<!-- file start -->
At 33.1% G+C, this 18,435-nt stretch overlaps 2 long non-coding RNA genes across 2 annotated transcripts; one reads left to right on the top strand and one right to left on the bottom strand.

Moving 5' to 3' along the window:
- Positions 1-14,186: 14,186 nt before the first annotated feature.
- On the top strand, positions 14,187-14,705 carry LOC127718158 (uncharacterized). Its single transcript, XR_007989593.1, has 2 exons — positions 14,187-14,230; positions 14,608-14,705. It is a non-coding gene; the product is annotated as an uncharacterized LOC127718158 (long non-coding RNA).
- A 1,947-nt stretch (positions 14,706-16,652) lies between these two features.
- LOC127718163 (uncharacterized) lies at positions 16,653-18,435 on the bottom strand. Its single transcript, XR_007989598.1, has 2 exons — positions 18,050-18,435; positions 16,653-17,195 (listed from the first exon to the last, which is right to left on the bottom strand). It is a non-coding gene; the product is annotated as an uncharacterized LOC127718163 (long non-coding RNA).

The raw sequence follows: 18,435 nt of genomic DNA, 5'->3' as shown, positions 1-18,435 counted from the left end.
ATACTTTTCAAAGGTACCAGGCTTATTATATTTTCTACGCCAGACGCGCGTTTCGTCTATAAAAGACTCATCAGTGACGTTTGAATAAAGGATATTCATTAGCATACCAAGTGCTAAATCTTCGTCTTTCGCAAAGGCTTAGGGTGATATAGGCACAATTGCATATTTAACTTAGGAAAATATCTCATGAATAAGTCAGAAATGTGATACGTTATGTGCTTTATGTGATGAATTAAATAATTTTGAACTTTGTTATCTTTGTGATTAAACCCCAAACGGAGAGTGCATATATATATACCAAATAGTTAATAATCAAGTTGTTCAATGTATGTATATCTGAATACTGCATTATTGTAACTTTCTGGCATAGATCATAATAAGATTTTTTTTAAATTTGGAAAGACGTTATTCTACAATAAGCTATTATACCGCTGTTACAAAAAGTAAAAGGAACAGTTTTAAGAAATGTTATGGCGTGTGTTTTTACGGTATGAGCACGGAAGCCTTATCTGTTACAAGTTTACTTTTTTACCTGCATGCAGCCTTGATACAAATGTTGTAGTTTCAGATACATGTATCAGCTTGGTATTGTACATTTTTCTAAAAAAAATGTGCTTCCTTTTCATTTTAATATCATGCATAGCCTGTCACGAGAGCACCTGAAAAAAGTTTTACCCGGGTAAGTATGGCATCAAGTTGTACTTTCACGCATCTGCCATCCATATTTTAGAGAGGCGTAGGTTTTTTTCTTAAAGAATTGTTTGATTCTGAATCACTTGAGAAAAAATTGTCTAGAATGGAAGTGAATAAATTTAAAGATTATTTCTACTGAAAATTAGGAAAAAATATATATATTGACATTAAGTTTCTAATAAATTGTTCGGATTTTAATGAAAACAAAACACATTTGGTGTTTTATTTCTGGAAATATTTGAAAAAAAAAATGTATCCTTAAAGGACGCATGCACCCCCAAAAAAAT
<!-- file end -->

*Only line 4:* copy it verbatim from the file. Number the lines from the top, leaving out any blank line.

- On the top strand, positions 14,187-14,705 carry LOC127718158 (uncharacterized). Its single transcript, XR_007989593.1, has 2 exons — positions 14,187-14,230; positions 14,608-14,705. It is a non-coding gene; the product is annotated as an uncharacterized LOC127718158 (long non-coding RNA).